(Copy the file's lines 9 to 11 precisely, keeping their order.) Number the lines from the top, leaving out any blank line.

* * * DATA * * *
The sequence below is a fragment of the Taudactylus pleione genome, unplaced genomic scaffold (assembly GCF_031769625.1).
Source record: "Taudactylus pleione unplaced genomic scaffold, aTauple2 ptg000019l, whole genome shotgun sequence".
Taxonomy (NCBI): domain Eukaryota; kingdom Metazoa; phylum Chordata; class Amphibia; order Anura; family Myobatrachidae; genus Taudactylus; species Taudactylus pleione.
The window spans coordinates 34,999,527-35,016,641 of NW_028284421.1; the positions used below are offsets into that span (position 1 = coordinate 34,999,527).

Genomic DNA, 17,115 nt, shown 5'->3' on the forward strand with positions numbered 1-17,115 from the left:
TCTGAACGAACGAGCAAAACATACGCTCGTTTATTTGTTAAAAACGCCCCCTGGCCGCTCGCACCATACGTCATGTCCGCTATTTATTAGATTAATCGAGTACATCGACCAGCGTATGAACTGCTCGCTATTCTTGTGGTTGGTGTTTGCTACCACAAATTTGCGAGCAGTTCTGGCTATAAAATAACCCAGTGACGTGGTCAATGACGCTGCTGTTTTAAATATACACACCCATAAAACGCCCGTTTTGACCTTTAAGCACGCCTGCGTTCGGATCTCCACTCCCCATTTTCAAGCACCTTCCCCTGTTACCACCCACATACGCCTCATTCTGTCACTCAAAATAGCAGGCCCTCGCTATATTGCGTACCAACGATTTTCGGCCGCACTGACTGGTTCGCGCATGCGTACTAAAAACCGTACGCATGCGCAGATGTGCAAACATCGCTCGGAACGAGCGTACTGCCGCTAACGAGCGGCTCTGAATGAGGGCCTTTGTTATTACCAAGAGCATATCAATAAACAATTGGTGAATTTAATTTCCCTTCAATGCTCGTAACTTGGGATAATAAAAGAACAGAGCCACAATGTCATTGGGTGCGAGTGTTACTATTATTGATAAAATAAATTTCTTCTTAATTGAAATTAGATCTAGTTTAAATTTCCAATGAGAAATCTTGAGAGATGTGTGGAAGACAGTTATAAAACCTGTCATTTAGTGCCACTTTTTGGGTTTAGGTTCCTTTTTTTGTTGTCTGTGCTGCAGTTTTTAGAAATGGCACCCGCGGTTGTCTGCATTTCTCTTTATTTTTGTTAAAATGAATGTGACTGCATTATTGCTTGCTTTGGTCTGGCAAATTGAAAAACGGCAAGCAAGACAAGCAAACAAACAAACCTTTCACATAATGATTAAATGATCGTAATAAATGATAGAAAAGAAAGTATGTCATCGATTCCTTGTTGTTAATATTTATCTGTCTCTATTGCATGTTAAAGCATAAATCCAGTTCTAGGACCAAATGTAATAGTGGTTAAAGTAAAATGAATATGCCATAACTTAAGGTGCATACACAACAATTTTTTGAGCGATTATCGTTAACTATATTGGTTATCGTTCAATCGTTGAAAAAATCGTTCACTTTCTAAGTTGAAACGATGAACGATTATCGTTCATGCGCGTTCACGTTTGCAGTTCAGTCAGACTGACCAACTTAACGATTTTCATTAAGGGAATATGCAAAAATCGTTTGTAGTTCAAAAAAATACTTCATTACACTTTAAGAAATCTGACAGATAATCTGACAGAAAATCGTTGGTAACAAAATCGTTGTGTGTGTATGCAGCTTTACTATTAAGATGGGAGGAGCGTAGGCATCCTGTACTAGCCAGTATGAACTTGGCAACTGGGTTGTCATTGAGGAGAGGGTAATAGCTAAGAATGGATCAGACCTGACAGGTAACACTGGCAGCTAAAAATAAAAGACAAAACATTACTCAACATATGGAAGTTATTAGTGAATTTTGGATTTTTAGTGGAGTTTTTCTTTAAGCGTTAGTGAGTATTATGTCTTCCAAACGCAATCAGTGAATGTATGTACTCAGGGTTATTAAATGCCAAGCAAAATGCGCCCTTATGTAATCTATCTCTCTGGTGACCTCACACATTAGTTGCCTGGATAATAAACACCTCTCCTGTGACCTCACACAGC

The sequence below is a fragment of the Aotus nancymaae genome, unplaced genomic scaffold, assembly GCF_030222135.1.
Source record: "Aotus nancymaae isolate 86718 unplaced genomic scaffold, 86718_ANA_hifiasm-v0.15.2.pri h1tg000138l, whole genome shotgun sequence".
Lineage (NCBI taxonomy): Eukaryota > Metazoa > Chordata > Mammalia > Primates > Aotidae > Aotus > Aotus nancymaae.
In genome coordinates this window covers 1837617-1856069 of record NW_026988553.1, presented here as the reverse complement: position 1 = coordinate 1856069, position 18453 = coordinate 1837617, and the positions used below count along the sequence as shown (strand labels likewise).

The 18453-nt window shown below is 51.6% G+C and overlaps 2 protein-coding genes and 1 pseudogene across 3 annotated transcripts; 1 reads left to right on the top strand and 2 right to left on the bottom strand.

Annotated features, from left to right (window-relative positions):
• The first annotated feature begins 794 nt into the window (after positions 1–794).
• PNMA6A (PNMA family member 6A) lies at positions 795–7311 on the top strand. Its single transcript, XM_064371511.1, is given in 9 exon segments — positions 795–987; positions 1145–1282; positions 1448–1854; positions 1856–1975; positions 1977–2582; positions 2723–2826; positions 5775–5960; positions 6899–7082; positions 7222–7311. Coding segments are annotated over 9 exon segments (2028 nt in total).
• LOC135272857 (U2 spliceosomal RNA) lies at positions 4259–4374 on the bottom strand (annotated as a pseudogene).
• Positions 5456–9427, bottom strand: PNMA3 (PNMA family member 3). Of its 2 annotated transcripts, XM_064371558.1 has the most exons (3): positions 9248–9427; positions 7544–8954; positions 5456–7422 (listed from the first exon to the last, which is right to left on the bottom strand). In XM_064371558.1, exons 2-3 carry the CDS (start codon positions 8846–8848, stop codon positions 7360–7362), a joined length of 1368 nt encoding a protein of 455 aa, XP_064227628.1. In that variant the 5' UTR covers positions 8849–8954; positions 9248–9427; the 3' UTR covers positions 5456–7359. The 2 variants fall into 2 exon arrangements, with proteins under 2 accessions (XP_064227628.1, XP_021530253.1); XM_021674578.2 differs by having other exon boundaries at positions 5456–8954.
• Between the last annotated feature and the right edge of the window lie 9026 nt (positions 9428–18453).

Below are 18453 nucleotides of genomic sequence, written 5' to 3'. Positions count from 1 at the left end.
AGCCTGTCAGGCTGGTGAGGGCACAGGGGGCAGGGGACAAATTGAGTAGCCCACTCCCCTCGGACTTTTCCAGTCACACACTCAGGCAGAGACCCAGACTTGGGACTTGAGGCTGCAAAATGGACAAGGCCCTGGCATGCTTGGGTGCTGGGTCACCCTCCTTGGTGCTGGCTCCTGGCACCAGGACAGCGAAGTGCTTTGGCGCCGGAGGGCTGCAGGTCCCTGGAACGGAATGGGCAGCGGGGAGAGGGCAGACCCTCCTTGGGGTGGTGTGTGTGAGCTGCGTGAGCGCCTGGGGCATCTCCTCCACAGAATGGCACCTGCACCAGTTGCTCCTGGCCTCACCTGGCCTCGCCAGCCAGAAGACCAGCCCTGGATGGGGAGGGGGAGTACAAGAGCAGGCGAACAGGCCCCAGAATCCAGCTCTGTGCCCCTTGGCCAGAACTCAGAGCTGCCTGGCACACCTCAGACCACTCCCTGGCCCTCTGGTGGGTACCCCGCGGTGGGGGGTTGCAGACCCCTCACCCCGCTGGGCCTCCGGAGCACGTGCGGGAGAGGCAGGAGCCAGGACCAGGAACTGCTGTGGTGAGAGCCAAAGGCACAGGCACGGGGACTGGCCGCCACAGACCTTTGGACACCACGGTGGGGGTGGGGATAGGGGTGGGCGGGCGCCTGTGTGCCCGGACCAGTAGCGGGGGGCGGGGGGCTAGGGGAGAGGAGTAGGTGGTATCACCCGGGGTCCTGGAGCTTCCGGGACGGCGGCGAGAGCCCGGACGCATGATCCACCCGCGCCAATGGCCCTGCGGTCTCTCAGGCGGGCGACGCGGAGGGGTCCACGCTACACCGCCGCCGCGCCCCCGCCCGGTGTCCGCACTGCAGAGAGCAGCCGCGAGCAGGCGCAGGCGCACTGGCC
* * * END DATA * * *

Lineage (NCBI taxonomy): Eukaryota > Metazoa > Chordata > Mammalia > Primates > Aotidae > Aotus > Aotus nancymaae.
In genome coordinates this window covers 1837617-1856069 of record NW_026988553.1, presented here as the reverse complement: position 1 = coordinate 1856069, position 18453 = coordinate 1837617, and the positions used below count along the sequence as shown (strand labels likewise).

The 18453-nt window shown below is 51.6% G+C and overlaps 2 protein-coding genes and 1 pseudogene across 3 annotated transcripts; 1 reads left to right on the top strand and 2 right to left on the bottom strand.